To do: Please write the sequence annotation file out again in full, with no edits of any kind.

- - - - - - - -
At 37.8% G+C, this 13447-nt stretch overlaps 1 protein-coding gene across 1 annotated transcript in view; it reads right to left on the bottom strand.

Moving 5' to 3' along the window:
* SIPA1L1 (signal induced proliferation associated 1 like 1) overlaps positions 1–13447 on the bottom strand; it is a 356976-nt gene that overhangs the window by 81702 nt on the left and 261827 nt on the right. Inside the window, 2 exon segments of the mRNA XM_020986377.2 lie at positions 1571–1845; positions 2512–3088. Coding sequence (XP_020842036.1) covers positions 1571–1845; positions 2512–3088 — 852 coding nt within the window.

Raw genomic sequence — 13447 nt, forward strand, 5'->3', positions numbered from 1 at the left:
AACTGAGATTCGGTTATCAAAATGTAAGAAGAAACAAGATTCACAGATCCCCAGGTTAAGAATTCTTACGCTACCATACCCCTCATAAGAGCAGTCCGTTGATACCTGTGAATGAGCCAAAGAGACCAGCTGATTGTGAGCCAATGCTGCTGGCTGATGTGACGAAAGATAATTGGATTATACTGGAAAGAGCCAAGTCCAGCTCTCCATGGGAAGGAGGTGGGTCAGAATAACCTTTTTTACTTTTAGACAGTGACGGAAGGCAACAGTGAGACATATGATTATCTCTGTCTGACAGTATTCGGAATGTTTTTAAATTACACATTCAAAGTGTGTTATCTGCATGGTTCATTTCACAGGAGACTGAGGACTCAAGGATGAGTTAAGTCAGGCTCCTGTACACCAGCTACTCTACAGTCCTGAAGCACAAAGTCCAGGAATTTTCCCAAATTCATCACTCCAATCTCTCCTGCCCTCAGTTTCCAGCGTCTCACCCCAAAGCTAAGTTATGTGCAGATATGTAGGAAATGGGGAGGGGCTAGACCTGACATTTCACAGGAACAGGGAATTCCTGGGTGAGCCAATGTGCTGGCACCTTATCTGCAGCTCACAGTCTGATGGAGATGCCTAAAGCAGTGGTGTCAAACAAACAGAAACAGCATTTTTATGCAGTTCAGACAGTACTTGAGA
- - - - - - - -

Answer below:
At 37.8% G+C, this 13447-nt stretch overlaps 1 protein-coding gene across 1 annotated transcript in view; it reads right to left on the bottom strand.

Moving 5' to 3' along the window:
* SIPA1L1 (signal induced proliferation associated 1 like 1) overlaps positions 1–13447 on the bottom strand; it is a 356976-nt gene that overhangs the window by 81702 nt on the left and 261827 nt on the right. Inside the window, 2 exon segments of the mRNA XM_020986377.2 lie at positions 1571–1845; positions 2512–3088. Coding sequence (XP_020842036.1) covers positions 1571–1845; positions 2512–3088 — 852 coding nt within the window.

Raw genomic sequence — 13447 nt, forward strand, 5'->3', positions numbered from 1 at the left:
AACTGAGATTCGGTTATCAAAATGTAAGAAGAAACAAGATTCACAGATCCCCAGGTTAAGAATTCTTACGCTACCATACCCCTCATAAGAGCAGTCCGTTGATACCTGTGAATGAGCCAAAGAGACCAGCTGATTGTGAGCCAATGCTGCTGGCTGATGTGACGAAAGATAATTGGATTATACTGGAAAGAGCCAAGTCCAGCTCTCCATGGGAAGGAGGTGGGTCAGAATAACCTTTTTTACTTTTAGACAGTGACGGAAGGCAACAGTGAGACATATGATTATCTCTGTCTGACAGTATTCGGAATGTTTTTAAATTACACATTCAAAGTGTGTTATCTGCATGGTTCATTTCACAGGAGACTGAGGACTCAAGGATGAGTTAAGTCAGGCTCCTGTACACCAGCTACTCTACAGTCCTGAAGCACAAAGTCCAGGAATTTTCCCAAATTCATCACTCCAATCTCTCCTGCCCTCAGTTTCCAGCGTCTCACCCCAAAGCTAAGTTATGTGCAGATATGTAGGAAATGGGGAGGGGCTAGACCTGACATTTCACAGGAACAGGGAATTCCTGGGTGAGCCAATGTGCTGGCACCTTATCTGCAGCTCACAGTCTGATGGAGATGCCTAAAGCAGTGGTGTCAAACAAACAGAAACAGCATTTTTATGCAGTTCAGACAGTACTTGAGA